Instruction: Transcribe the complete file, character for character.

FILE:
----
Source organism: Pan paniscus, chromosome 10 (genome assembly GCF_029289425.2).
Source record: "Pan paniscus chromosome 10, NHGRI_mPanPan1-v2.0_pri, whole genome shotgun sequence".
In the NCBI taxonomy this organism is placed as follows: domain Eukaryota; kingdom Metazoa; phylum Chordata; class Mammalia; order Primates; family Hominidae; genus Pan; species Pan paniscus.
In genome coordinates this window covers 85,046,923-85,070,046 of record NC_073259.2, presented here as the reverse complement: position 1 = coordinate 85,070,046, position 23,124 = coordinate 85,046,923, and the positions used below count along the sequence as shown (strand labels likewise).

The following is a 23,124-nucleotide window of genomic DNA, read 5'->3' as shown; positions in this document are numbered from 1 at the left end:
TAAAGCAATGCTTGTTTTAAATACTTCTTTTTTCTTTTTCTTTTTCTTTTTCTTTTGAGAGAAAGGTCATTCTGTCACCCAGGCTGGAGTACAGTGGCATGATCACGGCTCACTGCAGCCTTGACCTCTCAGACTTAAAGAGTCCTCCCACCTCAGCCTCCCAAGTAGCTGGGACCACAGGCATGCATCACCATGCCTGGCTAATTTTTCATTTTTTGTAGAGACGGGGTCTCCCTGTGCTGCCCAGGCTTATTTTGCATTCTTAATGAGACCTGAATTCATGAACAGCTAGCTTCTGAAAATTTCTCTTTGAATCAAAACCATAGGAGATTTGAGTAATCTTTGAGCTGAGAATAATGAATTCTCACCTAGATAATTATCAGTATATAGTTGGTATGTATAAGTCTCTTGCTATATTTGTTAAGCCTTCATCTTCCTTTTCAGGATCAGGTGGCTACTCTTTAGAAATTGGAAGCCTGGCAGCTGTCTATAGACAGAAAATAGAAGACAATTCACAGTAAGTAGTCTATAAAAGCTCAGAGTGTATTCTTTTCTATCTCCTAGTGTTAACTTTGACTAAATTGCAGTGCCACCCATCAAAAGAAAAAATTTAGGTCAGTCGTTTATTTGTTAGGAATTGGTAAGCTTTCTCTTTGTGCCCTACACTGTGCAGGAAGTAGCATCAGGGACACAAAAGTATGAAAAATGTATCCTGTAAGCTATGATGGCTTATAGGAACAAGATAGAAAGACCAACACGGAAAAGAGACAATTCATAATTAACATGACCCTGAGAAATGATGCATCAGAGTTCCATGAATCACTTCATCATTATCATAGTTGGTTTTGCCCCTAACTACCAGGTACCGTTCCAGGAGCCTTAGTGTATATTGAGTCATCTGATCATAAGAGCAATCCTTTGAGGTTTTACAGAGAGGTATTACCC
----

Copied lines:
Source organism: Pan paniscus, chromosome 10 (genome assembly GCF_029289425.2).
Source record: "Pan paniscus chromosome 10, NHGRI_mPanPan1-v2.0_pri, whole genome shotgun sequence".
In the NCBI taxonomy this organism is placed as follows: domain Eukaryota; kingdom Metazoa; phylum Chordata; class Mammalia; order Primates; family Hominidae; genus Pan; species Pan paniscus.
In genome coordinates this window covers 85,046,923-85,070,046 of record NC_073259.2, presented here as the reverse complement: position 1 = coordinate 85,070,046, position 23,124 = coordinate 85,046,923, and the positions used below count along the sequence as shown (strand labels likewise).

The following is a 23,124-nucleotide window of genomic DNA, read 5'->3' as shown; positions in this document are numbered from 1 at the left end:
TAAAGCAATGCTTGTTTTAAATACTTCTTTTTTCTTTTTCTTTTTCTTTTTCTTTTGAGAGAAAGGTCATTCTGTCACCCAGGCTGGAGTACAGTGGCATGATCACGGCTCACTGCAGCCTTGACCTCTCAGACTTAAAGAGTCCTCCCACCTCAGCCTCCCAAGTAGCTGGGACCACAGGCATGCATCACCATGCCTGGCTAATTTTTCATTTTTTGTAGAGACGGGGTCTCCCTGTGCTGCCCAGGCTTATTTTGCATTCTTAATGAGACCTGAATTCATGAACAGCTAGCTTCTGAAAATTTCTCTTTGAATCAAAACCATAGGAGATTTGAGTAATCTTTGAGCTGAGAATAATGAATTCTCACCTAGATAATTATCAGTATATAGTTGGTATGTATAAGTCTCTTGCTATATTTGTTAAGCCTTCATCTTCCTTTTCAGGATCAGGTGGCTACTCTTTAGAAATTGGAAGCCTGGCAGCTGTCTATAGACAGAAAATAGAAGACAATTCACAGTAAGTAGTCTATAAAAGCTCAGAGTGTATTCTTTTCTATCTCCTAGTGTTAACTTTGACTAAATTGCAGTGCCACCCATCAAAAGAAAAAATTTAGGTCAGTCGTTTATTTGTTAGGAATTGGTAAGCTTTCTCTTTGTGCCCTACACTGTGCAGGAAGTAGCATCAGGGACACAAAAGTATGAAAAATGTATCCTGTAAGCTATGATGGCTTATAGGAACAAGATAGAAAGACCAACACGGAAAAGAGACAATTCATAATTAACATGACCCTGAGAAATGATGCATCAGAGTTCCATGAATCACTTCATCATTATCATAGTTGGTTTTGCCCCTAACTACCAGGTACCGTTCCAGGAGCCTTAGTGTATATTGAGTCATCTGATCATAAGAGCAATCCTTTGAGGTTTTACAGAGAGGTATTACCC